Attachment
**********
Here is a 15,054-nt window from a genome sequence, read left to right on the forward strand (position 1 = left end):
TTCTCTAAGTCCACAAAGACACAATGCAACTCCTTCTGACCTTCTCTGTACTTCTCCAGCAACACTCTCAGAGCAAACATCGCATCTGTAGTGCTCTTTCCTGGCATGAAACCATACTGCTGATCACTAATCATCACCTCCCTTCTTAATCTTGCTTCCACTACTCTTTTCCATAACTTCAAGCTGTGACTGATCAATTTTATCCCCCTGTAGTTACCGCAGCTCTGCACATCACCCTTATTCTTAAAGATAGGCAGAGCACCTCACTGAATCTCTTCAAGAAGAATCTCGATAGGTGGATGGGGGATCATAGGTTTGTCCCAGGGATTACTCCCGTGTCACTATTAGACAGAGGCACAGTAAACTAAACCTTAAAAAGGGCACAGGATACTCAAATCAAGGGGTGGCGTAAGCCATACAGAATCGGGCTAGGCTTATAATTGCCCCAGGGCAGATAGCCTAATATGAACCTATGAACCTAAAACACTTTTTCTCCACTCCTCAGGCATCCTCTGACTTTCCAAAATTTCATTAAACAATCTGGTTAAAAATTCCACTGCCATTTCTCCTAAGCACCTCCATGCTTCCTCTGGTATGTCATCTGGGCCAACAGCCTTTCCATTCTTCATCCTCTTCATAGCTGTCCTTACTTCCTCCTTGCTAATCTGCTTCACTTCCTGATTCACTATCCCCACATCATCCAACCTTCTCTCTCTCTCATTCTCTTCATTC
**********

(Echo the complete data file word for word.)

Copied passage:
Here is a 15,054-nt window from a genome sequence, read left to right on the forward strand (position 1 = left end):
TTCTCTAAGTCCACAAAGACACAATGCAACTCCTTCTGACCTTCTCTGTACTTCTCCAGCAACACTCTCAGAGCAAACATCGCATCTGTAGTGCTCTTTCCTGGCATGAAACCATACTGCTGATCACTAATCATCACCTCCCTTCTTAATCTTGCTTCCACTACTCTTTTCCATAACTTCAAGCTGTGACTGATCAATTTTATCCCCCTGTAGTTACCGCAGCTCTGCACATCACCCTTATTCTTAAAGATAGGCAGAGCACCTCACTGAATCTCTTCAAGAAGAATCTCGATAGGTGGATGGGGGATCATAGGTTTGTCCCAGGGATTACTCCCGTGTCACTATTAGACAGAGGCACAGTAAACTAAACCTTAAAAAGGGCACAGGATACTCAAATCAAGGGGTGGCGTAAGCCATACAGAATCGGGCTAGGCTTATAATTGCCCCAGGGCAGATAGCCTAATATGAACCTATGAACCTAAAACACTTTTTCTCCACTCCTCAGGCATCCTCTGACTTTCCAAAATTTCATTAAACAATCTGGTTAAAAATTCCACTGCCATTTCTCCTAAGCACCTCCATGCTTCCTCTGGTATGTCATCTGGGCCAACAGCCTTTCCATTCTTCATCCTCTTCATAGCTGTCCTTACTTCCTCCTTGCTAATCTGCTTCACTTCCTGATTCACTATCCCCACATCATCCAACCTTCTCTCTCTCTCATTCTCTTCATTC